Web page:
What will the early USA's legacy be?

Futurist

Ad Honoris
May 2014
22,733
SoCal
I think the US will go very much the same way as Great Britain. Slowly being eclipsed in prestige and power. But definitely able to draw on incredible amounts of influence and state craft when needed
The US has something like five times Britain's population, though.
 

Futurist

Ad Honoris
May 2014
22,733
SoCal
Population really does not have much to do with it. China is historically a heavily populated region, but her influence and prestige has ebbed and flowed through the centuries.
Population plus things such as human capital and level of industrialization do help determine a country's ultimate power, though. This is why the US was able to rapidly build up huge militaries in both World Wars.
 

MG1962a

Ad Honorem
Mar 2019
2,163
Kansas
Population plus things such as human capital and level of industrialization do help determine a country's ultimate power, though. This is why the US was able to rapidly build up huge militaries in both World Wars.
And what is the US industrial capacity now compared to that era. A lot of manufacturing has moved off shore, and there is virtually no heavy industry outside of mining any more :(
 
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MG1962a

Ad Honorem
Mar 2019
2,163
Kansas
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Jul 2019
123
Pale Blue Dot - Moonshine Quadrant
On America’s tombstone I would find this appropriate:

Historians will differ on whether the political philosophy and the economic and military direction of any nation have changed more fundamentally than those of the United States in a comparable period of time—1933-1967. But as an eyewitness of governmental and other public actions throughout these years, I formed the opinion that the United States merits the dubious distinction of having discarded its past and its meaning in one of the briefest spans of modern history.

That was from the 1968 Memoirs of New York Times bureau chief Arthur Krock.

But the losses that worried Krock did not arrive suddenly in 1933, although the crises of era sometimes made it seem that way. There had been a steady downward trend.

In 1787 James Madison at the Constitution Convention clearly recognized the danger of empire:

A standing military force, with an overgrown Executive will not long be safe companions to liberty. The means of defence agst. foreign danger, have been always the instruments of tyranny at home.

George Washington in 1796 also warned about it:

The great rule of conduct for us in regard to foreign nations is in extending our commercial relations, to have with them as little political connection as possible. So far as we have already formed engagements, let them be fulfilled with perfect good faith. Here let us stop. Europe has a set of primary interests which to us have none; or a very remote relation. Hence she must be engaged in frequent controversies, the causes of which are essentially foreign to our concerns. Hence, therefore, it must be unwise in us to implicate ourselves by artificial ties in the ordinary vicissitudes of her politics, or the ordinary combinations and collisions of her friendships or enmities.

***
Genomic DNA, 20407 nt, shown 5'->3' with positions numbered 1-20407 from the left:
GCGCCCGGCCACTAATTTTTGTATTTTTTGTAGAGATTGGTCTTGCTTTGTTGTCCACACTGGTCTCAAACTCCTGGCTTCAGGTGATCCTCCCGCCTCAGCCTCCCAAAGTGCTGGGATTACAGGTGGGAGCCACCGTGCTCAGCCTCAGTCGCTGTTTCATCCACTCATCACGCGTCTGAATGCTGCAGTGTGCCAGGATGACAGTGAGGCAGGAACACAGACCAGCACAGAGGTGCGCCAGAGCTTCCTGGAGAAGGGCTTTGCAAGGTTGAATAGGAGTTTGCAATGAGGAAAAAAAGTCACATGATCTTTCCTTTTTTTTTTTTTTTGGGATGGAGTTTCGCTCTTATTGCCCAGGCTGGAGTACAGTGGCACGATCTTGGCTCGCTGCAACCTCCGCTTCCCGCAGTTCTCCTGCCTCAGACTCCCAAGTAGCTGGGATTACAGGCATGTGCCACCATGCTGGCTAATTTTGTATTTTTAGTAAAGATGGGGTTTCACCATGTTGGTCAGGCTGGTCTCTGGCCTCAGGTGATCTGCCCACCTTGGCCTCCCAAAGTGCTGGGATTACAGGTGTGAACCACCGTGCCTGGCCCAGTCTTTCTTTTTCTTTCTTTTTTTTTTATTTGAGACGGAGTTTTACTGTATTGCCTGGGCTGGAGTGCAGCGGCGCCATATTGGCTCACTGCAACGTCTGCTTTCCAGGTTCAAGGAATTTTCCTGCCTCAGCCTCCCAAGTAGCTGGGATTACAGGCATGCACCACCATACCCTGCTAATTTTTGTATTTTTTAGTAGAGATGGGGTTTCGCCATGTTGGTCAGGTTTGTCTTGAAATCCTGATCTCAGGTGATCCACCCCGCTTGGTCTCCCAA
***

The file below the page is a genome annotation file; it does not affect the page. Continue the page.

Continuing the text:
In his celebrated July 4th 1821 address to Congress, Secretary of State John Quincy Adams had asserted the foreign policy American ideal as he saw it:

But she [America] goes not abroad, in search of monsters to destroy. She is the well-wisher to the freedom and independence of all…

But by 1841 the change can be noticed. That same John Quincy Adams sounded an explicitly imperialist tone, justifying forced commercial expansion. Referencing Britain’s Opium War waged against a weak China, Adams asserted that opium was:

"a mere incident to the dispute ... the cause of the war is the kowtow — the arrogant and insupportable pretensions of China that she will hold commercial intercourse with the rest of mankind not upon terms of equal reciprocity, but upon the insulting and degrading forms of the relations between lord and vassal."

In writing his own instructions for his famous 1853 naval expedition which use military power to force opened up the commercial ports of Japan – an act that that put America on the trail to Pearl Harbor - Commodore Perry noted:

"It is manifest, from past experience, that arguments or persuasion addressed to this people, unless they are seconded by some imposing manifestation of power, will be utterly unavailing."

Immediately following America's Civil War the English historian Lord Acton, wrote to General Robert E. Lee bypassing slavery and asking about States’ Rights as the only availing check upon the absolutism of the sovereign will. On December 15, 1866, Lee, in replying to Acton’s letter, sensed the future:

I yet believe that the maintenance of the rights and authority reserved to the states and to the people, not only essential to the adjustment and balance of the general system, but the safeguard to the continuance of a free government. I consider it as the chief source of stability to our political system, whereas the consolidation of the states into one vast republic, sure to be aggressive abroad and despotic at home, will be the certain precursor of that ruin which has overwhelmed all those that have preceded it.

By 1895 Progressive Henry Cabot Lodge trumpeted the claim to empire when he published “Our Blundering Foreign Policy” in the March 1895 issue of Forum:

We have a record of conquest, colonization and expansion unequalled by any people in the Nineteenth Century. We are not to be curbed now by the doctrines of the Manchester school [free market economics that severely limited government involvement], which...as an importation are even more absurdly out of place than in their native land…